Bryan Ferry's Dylanesque

A dandified tribute comes neither to bury nor to compete

Image-wise, few male singers have less in common with Bob Dylan than Bryan Ferry. The former Roxy Music crooner's dandified stagecraft, elegant decadence, gleeful irreverence, scrappy irony, and consistent refusal to anchor his art in politics, religion, or any other formal belief system would seem to put him at irreconcilable odds with the Dylan mystique. Yet the tribute album Dylanesque reveals that this seeming incompatibility actually inspires Ferry's insightful deconstructions. Initially a feathery shadow of Bob's growly diction, Ferry's throaty quaver throughout "Just Like Tom Thumb's Blues" gives way to a greater vocal flexibility that has Ferry channeling rockabilly, doo-wop, lounge pop, and country personalities alongside Dylan's looming swagger. The sultry sway of "Gates of Eden" and the bouncy two-step of "Baby Let Me Follow You Down" enjoy similar success; elsewhere, Ferry croons "Make You Feel My Love" like Randy Newman and slyly evokes Elvis on "The Times They Are a-Changin'," intentionally a far more earnest reading than his punky remake of "A Hard Rain's a-Gonna Fall," recorded for 1973's These Foolish Things.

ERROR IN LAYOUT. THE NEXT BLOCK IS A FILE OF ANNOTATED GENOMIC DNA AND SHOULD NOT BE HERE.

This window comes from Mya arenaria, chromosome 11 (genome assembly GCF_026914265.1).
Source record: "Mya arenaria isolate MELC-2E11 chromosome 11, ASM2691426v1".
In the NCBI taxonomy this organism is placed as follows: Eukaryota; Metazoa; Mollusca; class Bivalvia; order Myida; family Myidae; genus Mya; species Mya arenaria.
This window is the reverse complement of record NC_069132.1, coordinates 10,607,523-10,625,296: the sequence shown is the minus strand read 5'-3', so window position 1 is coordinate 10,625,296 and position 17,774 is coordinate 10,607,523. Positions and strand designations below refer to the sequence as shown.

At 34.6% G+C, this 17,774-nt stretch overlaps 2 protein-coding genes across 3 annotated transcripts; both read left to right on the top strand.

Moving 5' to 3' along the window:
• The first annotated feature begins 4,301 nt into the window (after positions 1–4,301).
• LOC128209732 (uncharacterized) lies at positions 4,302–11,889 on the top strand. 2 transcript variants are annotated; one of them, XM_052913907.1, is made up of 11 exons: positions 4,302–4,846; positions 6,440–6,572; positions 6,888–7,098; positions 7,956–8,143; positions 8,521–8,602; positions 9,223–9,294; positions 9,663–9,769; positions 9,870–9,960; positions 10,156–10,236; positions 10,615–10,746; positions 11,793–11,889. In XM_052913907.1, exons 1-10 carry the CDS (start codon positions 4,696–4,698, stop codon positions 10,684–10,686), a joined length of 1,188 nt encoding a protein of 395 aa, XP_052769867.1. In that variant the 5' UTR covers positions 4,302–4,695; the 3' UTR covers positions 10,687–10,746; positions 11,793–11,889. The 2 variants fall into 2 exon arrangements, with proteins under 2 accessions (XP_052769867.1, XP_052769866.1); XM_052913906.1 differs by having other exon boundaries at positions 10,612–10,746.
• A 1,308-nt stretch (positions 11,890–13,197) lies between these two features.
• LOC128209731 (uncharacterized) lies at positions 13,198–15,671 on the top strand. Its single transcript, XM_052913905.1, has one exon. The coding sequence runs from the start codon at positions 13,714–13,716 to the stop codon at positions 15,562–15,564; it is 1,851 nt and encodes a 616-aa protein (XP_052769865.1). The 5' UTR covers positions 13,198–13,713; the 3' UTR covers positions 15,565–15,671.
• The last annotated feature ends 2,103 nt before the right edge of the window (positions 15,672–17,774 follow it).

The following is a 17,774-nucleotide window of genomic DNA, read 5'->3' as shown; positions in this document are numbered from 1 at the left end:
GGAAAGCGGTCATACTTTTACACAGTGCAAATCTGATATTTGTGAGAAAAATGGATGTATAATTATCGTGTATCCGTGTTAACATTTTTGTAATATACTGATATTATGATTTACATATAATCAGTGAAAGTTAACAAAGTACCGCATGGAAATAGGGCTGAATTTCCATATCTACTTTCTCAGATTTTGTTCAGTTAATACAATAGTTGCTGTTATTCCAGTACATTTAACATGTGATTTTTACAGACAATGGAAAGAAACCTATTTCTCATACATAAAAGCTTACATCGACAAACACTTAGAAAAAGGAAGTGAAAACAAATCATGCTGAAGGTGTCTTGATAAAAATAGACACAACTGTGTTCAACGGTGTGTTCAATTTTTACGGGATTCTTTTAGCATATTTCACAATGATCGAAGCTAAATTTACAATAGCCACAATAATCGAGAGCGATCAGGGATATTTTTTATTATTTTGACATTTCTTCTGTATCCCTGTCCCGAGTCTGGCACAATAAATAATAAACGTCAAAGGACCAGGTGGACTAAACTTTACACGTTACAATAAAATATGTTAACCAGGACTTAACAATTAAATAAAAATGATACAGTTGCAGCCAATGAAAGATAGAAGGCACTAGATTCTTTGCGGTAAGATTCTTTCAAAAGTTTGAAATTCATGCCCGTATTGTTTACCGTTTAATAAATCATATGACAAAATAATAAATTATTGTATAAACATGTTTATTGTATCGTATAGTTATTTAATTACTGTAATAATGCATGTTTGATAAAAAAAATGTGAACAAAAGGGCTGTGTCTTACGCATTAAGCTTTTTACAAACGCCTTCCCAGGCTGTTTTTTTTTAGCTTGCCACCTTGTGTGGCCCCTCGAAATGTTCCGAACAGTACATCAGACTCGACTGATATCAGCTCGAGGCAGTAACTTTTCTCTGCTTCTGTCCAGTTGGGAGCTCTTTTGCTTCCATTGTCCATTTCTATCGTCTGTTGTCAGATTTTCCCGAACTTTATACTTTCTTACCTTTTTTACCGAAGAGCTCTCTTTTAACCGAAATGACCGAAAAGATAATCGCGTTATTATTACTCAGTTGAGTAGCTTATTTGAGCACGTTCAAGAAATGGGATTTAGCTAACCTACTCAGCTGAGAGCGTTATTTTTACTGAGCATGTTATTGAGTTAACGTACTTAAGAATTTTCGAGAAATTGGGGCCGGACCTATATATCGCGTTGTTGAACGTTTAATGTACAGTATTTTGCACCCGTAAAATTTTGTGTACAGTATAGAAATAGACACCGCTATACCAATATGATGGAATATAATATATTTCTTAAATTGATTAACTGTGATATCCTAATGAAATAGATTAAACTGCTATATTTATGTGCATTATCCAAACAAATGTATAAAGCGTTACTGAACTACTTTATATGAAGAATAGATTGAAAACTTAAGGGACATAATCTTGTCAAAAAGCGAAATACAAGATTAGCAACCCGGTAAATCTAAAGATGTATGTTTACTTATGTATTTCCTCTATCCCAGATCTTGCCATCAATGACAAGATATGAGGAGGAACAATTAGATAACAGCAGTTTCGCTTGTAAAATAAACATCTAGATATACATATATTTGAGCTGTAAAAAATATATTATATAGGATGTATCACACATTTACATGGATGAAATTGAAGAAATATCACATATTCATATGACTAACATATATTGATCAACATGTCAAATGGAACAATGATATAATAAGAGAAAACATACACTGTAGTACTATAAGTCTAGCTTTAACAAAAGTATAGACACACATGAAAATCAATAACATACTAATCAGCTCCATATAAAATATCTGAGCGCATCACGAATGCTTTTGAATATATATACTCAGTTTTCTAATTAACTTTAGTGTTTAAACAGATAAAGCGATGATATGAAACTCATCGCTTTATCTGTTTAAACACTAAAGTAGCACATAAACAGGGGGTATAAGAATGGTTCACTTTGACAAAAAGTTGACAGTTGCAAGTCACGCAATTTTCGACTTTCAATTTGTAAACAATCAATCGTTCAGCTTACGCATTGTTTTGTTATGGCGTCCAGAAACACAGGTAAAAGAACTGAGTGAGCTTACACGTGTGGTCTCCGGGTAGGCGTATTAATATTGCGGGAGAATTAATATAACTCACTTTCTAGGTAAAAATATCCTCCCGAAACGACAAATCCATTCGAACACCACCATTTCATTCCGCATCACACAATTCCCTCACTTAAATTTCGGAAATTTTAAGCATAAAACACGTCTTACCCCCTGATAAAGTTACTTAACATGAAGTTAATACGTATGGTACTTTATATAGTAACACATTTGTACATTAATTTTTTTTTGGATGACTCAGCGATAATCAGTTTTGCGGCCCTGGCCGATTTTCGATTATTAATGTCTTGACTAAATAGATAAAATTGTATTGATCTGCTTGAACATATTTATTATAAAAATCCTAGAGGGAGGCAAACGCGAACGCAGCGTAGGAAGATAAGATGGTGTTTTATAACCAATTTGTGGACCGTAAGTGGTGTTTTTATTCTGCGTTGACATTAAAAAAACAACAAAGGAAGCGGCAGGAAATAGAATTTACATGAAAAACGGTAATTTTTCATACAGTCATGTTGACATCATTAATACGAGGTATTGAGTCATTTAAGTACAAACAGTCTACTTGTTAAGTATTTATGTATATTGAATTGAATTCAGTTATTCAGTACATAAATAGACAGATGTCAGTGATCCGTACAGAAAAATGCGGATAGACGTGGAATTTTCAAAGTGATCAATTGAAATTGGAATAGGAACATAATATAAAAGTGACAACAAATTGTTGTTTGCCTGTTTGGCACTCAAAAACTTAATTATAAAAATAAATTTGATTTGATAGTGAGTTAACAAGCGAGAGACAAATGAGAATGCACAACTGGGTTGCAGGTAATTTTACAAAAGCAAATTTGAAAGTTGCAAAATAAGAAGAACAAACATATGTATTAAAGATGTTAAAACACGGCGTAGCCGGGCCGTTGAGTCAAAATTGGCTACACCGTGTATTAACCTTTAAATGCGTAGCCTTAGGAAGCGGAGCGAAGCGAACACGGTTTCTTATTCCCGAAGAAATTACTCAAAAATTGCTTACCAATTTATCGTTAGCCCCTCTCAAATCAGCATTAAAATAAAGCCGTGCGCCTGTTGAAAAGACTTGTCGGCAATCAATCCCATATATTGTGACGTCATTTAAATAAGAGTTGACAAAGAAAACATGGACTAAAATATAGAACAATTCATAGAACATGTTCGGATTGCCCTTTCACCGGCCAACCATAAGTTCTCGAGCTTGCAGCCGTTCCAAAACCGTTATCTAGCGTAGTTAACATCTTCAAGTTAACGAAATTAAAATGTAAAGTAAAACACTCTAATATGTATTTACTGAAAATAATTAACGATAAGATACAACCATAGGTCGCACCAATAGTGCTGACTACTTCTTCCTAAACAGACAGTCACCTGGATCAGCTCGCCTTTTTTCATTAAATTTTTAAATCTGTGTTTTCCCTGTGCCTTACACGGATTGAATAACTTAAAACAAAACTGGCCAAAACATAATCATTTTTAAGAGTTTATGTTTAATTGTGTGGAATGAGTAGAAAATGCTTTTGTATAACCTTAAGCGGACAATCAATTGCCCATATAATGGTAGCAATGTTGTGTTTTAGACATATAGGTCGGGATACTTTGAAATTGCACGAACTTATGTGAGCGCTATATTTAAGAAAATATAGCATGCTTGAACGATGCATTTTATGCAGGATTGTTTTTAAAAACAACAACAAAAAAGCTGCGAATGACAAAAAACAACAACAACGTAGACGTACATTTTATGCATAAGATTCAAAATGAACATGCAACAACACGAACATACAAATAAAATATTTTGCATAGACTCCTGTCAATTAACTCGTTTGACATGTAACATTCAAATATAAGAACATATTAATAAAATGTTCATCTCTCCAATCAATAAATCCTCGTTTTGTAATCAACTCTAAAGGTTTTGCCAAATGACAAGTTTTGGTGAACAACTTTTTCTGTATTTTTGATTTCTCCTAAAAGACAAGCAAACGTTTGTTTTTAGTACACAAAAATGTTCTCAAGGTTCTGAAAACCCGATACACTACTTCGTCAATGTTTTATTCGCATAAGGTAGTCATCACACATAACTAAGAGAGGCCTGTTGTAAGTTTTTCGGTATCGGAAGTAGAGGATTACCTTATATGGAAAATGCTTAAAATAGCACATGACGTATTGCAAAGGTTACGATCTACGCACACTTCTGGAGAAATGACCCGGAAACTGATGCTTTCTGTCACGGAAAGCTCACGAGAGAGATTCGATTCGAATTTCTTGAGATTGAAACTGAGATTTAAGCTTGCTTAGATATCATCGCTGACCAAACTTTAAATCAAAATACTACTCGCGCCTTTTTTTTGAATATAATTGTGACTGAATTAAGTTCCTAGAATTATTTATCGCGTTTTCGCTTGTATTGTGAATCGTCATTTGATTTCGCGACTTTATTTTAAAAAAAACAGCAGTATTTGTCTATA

"All I Really Wanna Do" telegraphs Bryan's true intentions toward Bob: " I ain't lookin' to compete with you." And it's precisely the fact that their artistic motivations are so inherently different that gives this musical collision the energetic potential of cold fusion—a semantic clash of titans.

 
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